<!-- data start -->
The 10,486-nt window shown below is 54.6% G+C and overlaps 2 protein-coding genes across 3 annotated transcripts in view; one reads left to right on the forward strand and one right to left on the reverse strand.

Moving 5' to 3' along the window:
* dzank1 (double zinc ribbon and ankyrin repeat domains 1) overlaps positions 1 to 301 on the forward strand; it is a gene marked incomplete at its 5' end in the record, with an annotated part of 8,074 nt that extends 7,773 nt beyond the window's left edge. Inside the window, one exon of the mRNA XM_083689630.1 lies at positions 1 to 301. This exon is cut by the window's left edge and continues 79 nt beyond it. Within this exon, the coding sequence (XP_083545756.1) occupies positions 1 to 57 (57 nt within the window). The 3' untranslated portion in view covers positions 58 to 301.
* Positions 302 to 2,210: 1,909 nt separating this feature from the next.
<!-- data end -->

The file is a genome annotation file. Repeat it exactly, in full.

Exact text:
The 10,486-nt window shown below is 54.6% G+C and overlaps 2 protein-coding genes across 3 annotated transcripts in view; one reads left to right on the forward strand and one right to left on the reverse strand.

Moving 5' to 3' along the window:
* dzank1 (double zinc ribbon and ankyrin repeat domains 1) overlaps positions 1 to 301 on the forward strand; it is a gene marked incomplete at its 5' end in the record, with an annotated part of 8,074 nt that extends 7,773 nt beyond the window's left edge. Inside the window, one exon of the mRNA XM_083689630.1 lies at positions 1 to 301. This exon is cut by the window's left edge and continues 79 nt beyond it. Within this exon, the coding sequence (XP_083545756.1) occupies positions 1 to 57 (57 nt within the window). The 3' untranslated portion in view covers positions 58 to 301.
* Positions 302 to 2,210: 1,909 nt separating this feature from the next.